- Acquired Esotropia: Acquired forms of esotropia occur at a later age than infantile esotropia. Usually, normal binocular vision has existed prior to the onset of the condition.
- Accommodative disease. This acquired strabismus is associated with the activation of accommodation. The esotropia is attributed partly or totally to either uncorrected hyperopic refractive error and/or a high accommodative convergence/accommodation (AC/A) ratio. Accommodative esotropia has a better understood mechanism and a more straightforward treatment or management than any other form of strabismus. It is reduced partly or entirely by correcting the hyperopic refractive error and/or prescribing a near addition.
- Nonaccommodative disease. An acquired strabismus that develops after 6 months of age, nonaccommodative esotropia is not associated with accommodative effort. Correcting any coexisting hyperopia and/or prescribing a near addition for children with nonaccommodative esotropia has minimal or no effect on the size of the disease.
- Acute disease. When a convergent strabismus develops suddenly without any apparent etiology in a school-aged or older patient with previously normal binocular vision, it is called acute disease. The sudden diplopia that usually occurs in acute disease may result from an underlying and potentially lifethreatening disease process, thus it requires immediate evaluation. Its onset can often be traced to a precise hour of a particular day.
- Mechanical disease. A convergent strabismus caused by a mechanical restriction or tightness of an extraocular muscle (e.g., fibrosis of muscle tissue, thyroid myopathy) or a physical obstruction (e.g., blowout fracture) of the extraocular muscles, is classified as a mechanical esotropia. Some patients with Duane syndrome have tightening of the medial and/or lateral recti muscles secondary to the primary underlying neurological miswiring and co-innervation. There is a limitation or absence of abduction, causing an increasing esotropia. The palpebral fissure narrows when the eye rotates inward (adduction). In addition, the patient may exhibit an upshoot or downshoot when the eye adducts.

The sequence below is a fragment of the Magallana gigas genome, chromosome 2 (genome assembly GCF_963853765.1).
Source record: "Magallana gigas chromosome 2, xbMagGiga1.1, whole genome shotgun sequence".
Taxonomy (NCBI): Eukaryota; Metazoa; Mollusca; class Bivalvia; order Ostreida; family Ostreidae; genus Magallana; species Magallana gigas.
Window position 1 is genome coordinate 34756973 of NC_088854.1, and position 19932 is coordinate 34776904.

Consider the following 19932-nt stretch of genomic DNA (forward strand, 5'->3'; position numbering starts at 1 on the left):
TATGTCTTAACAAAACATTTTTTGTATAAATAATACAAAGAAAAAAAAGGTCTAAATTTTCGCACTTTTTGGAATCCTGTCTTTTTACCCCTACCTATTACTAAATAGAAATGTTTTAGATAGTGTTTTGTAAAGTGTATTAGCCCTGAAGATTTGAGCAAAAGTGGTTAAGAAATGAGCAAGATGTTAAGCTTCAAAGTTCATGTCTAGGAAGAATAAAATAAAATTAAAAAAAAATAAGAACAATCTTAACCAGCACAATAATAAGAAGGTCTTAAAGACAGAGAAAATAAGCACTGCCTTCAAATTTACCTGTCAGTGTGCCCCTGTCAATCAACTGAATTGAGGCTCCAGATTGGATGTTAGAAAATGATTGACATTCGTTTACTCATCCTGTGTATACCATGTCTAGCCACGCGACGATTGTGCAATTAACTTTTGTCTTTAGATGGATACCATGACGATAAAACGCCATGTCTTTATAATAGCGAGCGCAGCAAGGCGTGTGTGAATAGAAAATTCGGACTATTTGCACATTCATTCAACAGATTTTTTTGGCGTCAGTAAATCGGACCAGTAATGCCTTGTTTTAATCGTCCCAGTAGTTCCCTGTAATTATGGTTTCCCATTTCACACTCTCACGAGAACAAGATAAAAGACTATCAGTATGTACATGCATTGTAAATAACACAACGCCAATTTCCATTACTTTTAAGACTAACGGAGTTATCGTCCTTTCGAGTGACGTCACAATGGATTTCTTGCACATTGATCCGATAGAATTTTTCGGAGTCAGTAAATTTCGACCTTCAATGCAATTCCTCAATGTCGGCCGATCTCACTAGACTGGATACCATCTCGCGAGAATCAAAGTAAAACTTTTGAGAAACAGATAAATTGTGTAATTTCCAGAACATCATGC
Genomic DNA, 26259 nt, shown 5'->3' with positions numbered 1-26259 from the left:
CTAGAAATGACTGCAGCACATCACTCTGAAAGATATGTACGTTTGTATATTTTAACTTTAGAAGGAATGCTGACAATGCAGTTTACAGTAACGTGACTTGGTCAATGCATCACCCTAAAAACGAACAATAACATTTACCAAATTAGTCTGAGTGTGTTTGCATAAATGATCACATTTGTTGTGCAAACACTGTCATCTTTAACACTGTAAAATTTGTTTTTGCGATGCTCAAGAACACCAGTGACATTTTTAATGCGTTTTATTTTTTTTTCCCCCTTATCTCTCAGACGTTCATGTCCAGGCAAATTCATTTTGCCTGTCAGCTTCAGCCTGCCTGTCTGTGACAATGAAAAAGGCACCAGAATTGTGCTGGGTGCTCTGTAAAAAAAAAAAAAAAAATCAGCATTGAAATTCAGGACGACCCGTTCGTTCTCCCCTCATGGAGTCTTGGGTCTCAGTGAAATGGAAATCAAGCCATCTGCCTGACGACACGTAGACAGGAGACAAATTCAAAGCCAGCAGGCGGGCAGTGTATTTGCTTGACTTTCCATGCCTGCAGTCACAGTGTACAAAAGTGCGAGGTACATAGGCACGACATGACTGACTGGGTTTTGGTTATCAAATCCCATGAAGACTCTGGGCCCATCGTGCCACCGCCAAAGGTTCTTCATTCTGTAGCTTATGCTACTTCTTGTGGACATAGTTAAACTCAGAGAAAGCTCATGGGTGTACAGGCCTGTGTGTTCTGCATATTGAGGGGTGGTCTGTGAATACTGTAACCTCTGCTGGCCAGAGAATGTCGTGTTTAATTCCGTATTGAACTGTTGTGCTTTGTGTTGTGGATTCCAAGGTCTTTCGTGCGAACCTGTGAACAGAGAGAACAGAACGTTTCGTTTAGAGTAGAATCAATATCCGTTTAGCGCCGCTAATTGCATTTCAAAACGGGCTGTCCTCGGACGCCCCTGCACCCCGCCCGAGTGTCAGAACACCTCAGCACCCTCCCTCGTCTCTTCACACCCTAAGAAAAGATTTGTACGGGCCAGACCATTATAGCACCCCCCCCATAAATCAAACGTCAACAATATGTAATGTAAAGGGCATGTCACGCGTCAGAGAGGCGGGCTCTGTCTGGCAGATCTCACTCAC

- Sensory disease. A convergent strabismus resulting from visual deprivation or trauma in one eye that limits sensory fusion is classified as a sensory esotropia. It may result from any number of conditions that limit visual acuity in one eye (e.g., uncorrected anisometropia, unilateral cataract, corneal opacity, optic atrophy, macular disease). It occurs most frequently in persons under 5 years of age. Approximately 4 percent of those with esotropia have sensory disease.
- Consecutive disease. A convergent strabismus that occurs after surgical overcorrection of an exotropia, consecutive esotropia is frequently associated with other oculomotor anomalies (e.g., vertical or cyclotorsional deviations). It may result in amblyopia and loss of normal binocular vision in young children and diplopia in adults.
- Children who were initially responsive to glasses but later developed additional eye crossing (nonaccommodative esotropia) even with full hyperopic correction.
- Abnormalities in pregnancy and delivery.
- Arnold-Chiari malformation.
- Scleral ectasia in high myopia that can lead to a "downslip" of the lateral rectus muscle relative to the globe, giving this muscle a depressing effect at the cost of its physiological action.
- Myopic epikeratophakia.
- Neurologic abnormalities.
- Deficits of abduction.
- Sixth nerve palsy.
- Sixth nerve pseudo-palsy in children with esotropia with manifest-latent nystagmus.
- Unilateral or bilateral type 1 Duane syndrome.
- Heroin detoxification: Eye misalignments can occur during heroin use and heroin detoxification and can cause persisting diplopia (double vision).
- Occult sinus disease: Sinusitis supposedly leads to inflammation and secondary contracture in adjacent extraocular muscles.
- Visual acuity.
- Retinal exam.
- Neurological examination.
- Prism therapy.
- Amblyopia treatment.
- Extraocular muscle surgery.
- Treatment plans are formulated in consultation with the patient and parent/caregiver. The plans should be responsive to their expectations and preferences, including the family's/caregiver's perception of the existing alignment, which may differ from the ophthalmologist's, and what they hope to achieve with treatment. It is important that the family/caregiver and ophthalmologist agree on the goals of treatment before surgery is performed.
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